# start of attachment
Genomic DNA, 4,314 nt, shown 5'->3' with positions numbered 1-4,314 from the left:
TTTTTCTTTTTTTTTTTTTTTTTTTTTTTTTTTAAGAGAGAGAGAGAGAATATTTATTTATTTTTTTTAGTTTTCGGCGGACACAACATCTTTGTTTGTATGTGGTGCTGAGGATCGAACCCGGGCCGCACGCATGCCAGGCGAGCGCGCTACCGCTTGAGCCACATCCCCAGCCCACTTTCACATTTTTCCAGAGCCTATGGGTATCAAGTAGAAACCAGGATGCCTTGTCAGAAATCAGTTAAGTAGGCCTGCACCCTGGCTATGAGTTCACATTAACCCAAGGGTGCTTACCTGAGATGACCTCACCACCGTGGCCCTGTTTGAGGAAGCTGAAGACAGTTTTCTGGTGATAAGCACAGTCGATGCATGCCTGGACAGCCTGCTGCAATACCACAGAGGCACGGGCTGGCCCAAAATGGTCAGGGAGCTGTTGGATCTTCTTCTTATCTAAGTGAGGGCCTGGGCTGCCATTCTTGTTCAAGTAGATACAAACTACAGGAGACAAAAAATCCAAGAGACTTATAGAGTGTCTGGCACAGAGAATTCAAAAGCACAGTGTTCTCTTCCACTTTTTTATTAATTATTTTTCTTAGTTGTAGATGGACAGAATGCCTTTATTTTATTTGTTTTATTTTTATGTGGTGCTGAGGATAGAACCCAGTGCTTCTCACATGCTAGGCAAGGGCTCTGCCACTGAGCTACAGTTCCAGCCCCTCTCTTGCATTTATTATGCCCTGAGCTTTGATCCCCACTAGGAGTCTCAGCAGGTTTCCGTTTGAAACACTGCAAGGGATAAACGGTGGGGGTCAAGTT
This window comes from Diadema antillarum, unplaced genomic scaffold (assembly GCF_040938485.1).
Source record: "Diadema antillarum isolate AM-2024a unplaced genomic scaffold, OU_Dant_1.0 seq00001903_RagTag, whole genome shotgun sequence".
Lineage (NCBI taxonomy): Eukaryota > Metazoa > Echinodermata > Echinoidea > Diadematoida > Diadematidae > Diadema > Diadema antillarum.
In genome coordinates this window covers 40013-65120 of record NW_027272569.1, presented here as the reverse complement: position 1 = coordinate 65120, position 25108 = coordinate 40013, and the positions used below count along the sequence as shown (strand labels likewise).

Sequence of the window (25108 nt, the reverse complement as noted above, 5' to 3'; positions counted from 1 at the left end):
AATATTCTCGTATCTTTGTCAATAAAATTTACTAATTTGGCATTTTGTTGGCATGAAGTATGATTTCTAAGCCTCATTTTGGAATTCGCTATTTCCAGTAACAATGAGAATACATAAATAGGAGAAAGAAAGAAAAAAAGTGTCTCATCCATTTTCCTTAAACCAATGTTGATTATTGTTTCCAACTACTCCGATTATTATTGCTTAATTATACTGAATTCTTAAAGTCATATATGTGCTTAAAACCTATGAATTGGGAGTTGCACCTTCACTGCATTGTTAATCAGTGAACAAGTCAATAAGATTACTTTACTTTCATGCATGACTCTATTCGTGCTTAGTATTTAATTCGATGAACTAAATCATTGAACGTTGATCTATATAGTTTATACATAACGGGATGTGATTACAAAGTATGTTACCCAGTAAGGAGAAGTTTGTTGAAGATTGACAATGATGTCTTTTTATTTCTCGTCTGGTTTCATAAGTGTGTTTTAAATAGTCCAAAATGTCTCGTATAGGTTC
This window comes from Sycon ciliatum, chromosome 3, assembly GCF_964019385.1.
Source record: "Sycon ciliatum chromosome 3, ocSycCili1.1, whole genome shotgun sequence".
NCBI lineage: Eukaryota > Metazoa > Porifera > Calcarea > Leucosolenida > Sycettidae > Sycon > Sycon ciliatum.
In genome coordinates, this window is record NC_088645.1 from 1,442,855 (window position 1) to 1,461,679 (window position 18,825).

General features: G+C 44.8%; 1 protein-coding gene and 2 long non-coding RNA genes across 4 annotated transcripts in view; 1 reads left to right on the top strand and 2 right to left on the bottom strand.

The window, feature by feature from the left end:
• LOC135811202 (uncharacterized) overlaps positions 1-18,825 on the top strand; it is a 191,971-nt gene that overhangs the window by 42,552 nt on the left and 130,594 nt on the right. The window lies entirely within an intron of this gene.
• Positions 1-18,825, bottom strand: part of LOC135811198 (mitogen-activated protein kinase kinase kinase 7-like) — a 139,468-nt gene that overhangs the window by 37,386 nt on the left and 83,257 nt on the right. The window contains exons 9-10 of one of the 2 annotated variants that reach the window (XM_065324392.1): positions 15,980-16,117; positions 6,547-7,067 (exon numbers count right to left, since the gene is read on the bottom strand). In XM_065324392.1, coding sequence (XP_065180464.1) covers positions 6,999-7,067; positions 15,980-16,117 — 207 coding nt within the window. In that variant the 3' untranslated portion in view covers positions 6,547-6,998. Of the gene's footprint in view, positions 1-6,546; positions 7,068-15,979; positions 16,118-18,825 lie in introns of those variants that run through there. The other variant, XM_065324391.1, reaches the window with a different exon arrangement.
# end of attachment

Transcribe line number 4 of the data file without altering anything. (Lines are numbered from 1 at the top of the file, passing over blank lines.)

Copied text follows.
Source record: "Diadema antillarum isolate AM-2024a unplaced genomic scaffold, OU_Dant_1.0 seq00001903_RagTag, whole genome shotgun sequence".